We Are Church Ireland, an organisation promoting diversity in the Catholic Church, has received a communication from an anonymous source within the World Meeting of Families (WmoF). It includes a copy of a circular from WMoF sent out towards the end of July to selected groups, offering them free exhibition stands at the RDS from August 22 to 25.
While free exhibition stands are being offered to certain groups, We Are Church Ireland, which promotes LGBT rights among others, have had their paid application for a stand ignored.
An organisation representing LGBT Catholics around the world has been also been denied permission for a stand at WmoF, which Pope Francis will be visiting next week. The Global Network of Rainbow Catholics (GNRC), which represents 60 organisations, applied to exhibit last April. After repeated queries as to the status of the application, the GNRC was told last week that it had been rejected.
According to the GNRC, Paul McCann, the exhibition coordinator for WMF, said the application had been unsuccessful because of “uncertainties over the amount of space we will have available for exhibitions because of other logistical considerations”.
‘The double standards being used by the WMoF are now exposed by this latest revelation. Its theme that ‘All are welcome’ is a contradiction and is just a public relations slogan’ said Brendan Butler of We Are Church Ireland.
Fianna Fáil Representative for Dublin Rathdown, Justin McAleese, said that he knew of “large commercial businesses who have been offered stands for free at WMOF as recently as two weeks ago.
“Yet, LGBT groups who applied through the appropriate channels and paid their deposits have been rejected on grounds of so-called ‘space problems’.”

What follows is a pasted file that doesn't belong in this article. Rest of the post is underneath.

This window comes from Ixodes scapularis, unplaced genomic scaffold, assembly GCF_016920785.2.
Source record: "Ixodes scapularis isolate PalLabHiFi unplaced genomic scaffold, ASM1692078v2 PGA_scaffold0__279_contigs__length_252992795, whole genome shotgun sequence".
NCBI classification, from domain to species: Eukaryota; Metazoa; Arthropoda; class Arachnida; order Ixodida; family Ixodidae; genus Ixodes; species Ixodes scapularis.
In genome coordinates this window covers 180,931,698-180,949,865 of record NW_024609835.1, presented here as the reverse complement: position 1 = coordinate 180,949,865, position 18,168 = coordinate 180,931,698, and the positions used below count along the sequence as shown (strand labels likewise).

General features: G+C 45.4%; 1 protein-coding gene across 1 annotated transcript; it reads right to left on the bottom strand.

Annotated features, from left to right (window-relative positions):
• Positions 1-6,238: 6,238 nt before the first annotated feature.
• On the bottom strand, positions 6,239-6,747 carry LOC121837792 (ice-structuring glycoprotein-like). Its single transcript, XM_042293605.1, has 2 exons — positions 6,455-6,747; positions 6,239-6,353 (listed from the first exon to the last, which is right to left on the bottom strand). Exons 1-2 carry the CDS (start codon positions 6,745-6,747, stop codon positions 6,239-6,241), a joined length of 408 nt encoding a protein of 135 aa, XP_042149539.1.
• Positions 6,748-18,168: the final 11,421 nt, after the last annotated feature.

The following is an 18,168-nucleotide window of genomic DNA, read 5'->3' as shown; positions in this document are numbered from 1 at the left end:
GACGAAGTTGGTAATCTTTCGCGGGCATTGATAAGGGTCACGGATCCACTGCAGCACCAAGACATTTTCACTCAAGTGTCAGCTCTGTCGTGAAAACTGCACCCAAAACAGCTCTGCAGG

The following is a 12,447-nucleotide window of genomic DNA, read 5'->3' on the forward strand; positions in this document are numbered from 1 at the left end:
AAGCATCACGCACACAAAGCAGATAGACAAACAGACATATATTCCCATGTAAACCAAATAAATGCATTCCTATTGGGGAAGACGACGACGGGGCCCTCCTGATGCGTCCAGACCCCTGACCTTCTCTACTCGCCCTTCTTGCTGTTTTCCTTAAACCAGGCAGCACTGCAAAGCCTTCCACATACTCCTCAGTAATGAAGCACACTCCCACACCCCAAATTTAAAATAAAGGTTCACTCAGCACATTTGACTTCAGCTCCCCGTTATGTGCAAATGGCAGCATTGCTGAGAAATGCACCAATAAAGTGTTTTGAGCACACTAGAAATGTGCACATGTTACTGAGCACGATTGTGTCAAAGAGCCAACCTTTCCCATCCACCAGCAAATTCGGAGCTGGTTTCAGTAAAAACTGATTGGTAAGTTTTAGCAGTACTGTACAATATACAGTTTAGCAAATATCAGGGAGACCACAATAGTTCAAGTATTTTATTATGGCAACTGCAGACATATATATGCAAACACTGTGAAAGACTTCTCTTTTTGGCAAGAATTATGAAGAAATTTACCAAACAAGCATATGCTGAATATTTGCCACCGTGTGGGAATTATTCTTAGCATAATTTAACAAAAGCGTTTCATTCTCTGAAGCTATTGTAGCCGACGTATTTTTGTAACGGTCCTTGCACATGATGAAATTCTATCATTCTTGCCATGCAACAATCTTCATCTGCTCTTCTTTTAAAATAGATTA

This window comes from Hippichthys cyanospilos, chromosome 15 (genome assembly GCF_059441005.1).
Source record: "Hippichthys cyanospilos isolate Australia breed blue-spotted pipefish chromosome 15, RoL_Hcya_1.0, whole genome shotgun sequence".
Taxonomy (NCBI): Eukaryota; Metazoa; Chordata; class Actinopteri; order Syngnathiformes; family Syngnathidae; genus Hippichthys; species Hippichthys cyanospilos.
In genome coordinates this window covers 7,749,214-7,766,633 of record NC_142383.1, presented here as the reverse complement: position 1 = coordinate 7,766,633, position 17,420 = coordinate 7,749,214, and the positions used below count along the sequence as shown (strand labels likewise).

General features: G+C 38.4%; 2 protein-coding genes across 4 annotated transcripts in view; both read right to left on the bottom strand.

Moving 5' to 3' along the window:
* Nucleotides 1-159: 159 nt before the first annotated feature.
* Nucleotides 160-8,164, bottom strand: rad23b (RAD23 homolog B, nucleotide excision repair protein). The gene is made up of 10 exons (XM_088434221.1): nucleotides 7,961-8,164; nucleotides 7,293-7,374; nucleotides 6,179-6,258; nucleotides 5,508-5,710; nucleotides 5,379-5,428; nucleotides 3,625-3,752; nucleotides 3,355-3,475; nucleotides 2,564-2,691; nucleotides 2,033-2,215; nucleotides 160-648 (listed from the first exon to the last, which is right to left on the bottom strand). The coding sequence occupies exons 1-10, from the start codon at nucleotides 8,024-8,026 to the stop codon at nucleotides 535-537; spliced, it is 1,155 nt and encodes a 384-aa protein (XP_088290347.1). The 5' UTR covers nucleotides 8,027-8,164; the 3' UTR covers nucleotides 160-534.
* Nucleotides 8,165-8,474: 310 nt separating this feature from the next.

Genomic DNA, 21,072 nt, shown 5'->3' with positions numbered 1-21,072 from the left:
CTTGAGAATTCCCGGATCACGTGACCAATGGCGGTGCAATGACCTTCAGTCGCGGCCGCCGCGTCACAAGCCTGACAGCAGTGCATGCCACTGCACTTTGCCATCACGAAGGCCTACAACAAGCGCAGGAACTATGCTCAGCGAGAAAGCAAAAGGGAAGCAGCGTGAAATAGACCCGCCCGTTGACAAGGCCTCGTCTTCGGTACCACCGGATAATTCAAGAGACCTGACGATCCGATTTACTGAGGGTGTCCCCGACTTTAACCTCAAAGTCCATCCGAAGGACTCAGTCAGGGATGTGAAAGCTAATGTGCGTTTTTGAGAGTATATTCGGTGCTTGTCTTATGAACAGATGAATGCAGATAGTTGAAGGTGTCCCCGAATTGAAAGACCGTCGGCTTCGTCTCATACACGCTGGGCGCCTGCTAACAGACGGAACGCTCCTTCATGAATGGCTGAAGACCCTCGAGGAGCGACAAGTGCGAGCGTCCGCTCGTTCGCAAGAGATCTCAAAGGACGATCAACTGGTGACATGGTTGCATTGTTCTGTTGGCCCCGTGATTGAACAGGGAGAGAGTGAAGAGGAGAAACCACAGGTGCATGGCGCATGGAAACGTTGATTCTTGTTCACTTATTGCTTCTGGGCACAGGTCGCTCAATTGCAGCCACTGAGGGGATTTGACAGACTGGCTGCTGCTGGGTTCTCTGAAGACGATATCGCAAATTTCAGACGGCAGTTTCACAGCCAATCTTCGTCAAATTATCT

Since January WMoF has removed pictures of gay couples and positive language about gay people from its literature and online videos. One of the key speakers at the event is Rocco Buttiglione, a former Italian politician who has previously described homosexuality as immoral.
“Buttiglione’s nomination as European Commissioner with Responsibility for Human Rights was withdrawn because of these comments as well as his conservative views on women,” said McAleese. “He is getting the red-carpet welcome to the event meanwhile LGBT people aren’t allowed to be seen or heard.”
Citing the 2016 LGBTIreland study carried out at Trinity College, which found that 56 per cent of LGBT+ 12 to 18 year-olds had self-harmed, 70 per cent had suicidal thoughts and one in three had attempted suicide, McAleese said: There are over 95,000 LGBT+ students in Irish schools today – you could fill the Papal event at Knock twice with these students but yet the Roman Catholic Church is happy to ignore them and brand them as second-class citizens.
“As the patron of the majority of these schools in Ireland, what is the RCC and the WMOF doing to protect and vindicate the health and well-being of these students in their care? Will the organisers of WMOF answer that question?”
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